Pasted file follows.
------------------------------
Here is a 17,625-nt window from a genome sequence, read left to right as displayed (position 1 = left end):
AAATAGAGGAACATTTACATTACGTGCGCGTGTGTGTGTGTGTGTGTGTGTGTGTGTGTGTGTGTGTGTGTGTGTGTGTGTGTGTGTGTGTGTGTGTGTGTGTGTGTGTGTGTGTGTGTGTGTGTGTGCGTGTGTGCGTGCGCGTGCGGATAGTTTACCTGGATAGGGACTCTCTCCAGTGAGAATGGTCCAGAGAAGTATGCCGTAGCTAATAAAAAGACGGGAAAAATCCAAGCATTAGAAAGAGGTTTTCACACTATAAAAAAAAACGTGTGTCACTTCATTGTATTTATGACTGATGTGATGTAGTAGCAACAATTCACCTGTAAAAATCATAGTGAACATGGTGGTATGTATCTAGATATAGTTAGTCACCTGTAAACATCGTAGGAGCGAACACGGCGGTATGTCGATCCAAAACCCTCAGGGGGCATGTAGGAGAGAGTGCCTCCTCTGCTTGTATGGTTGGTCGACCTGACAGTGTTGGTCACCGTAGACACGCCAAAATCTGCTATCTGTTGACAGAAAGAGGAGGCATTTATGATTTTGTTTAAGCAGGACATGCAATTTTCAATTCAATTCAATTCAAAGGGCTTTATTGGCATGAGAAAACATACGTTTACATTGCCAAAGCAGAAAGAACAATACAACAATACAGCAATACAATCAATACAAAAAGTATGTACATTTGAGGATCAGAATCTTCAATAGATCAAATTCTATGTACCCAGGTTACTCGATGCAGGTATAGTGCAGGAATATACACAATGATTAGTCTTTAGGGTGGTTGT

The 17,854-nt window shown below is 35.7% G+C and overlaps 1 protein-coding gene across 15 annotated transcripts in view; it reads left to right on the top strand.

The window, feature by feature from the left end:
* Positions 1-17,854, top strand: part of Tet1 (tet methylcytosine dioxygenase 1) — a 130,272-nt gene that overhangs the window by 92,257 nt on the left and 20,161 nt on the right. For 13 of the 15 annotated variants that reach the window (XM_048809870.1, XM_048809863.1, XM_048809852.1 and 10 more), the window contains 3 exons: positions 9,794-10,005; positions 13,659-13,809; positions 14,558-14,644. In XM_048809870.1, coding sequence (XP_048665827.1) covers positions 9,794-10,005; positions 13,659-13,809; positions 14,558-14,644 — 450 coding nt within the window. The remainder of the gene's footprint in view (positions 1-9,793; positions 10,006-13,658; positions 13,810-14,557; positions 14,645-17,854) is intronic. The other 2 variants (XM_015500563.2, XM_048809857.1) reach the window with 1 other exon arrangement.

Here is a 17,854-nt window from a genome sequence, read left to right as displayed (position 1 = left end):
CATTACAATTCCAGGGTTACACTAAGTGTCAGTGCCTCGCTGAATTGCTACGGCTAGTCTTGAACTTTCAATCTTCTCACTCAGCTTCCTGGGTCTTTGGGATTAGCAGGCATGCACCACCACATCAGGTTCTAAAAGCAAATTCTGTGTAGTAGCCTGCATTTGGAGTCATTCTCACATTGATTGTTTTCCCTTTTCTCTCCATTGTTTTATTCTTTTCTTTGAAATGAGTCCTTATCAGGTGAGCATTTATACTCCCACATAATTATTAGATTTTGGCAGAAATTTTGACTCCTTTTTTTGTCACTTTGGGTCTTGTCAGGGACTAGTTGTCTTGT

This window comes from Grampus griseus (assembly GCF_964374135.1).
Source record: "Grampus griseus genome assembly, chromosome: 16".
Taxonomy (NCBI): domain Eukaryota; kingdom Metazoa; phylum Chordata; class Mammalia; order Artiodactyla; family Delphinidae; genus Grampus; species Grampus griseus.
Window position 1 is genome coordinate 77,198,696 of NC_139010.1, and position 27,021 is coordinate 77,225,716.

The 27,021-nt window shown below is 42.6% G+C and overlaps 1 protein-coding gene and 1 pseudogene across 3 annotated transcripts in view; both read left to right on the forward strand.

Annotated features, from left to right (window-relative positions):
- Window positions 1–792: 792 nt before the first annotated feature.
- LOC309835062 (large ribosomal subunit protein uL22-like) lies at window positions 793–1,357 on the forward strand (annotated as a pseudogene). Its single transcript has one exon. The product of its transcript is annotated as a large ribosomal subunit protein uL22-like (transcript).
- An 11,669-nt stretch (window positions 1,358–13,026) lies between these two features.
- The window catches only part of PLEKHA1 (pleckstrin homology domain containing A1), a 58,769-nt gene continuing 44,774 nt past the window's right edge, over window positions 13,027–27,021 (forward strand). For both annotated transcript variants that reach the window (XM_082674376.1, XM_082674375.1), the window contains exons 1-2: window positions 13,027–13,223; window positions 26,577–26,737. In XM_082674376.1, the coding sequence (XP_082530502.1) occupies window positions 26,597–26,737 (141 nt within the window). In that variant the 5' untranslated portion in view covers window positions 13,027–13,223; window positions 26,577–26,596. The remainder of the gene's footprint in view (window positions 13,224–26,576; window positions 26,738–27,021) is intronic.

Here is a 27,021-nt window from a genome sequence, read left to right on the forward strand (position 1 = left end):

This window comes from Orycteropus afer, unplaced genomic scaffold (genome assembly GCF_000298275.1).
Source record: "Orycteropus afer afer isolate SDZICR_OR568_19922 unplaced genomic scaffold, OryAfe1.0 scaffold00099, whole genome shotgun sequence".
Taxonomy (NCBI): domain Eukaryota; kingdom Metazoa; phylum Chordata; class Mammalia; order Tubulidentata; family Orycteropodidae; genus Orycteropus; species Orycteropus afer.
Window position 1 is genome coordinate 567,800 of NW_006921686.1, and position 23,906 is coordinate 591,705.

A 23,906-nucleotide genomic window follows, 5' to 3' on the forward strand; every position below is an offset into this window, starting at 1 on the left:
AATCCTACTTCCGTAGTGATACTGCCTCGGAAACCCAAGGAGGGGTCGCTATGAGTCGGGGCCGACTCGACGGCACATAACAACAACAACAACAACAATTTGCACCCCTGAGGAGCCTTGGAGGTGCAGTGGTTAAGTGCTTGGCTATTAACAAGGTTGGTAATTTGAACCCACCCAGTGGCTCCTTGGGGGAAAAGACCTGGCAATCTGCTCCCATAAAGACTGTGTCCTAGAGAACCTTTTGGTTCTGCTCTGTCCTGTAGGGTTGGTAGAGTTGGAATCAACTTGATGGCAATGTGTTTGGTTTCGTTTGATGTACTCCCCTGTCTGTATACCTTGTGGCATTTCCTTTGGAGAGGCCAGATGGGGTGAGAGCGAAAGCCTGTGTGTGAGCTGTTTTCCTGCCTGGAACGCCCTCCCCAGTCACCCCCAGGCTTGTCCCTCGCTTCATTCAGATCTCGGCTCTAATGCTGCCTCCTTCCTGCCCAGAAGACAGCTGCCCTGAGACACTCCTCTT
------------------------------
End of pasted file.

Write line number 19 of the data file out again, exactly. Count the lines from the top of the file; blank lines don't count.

This window comes from Orycteropus afer, unplaced genomic scaffold (genome assembly GCF_000298275.1).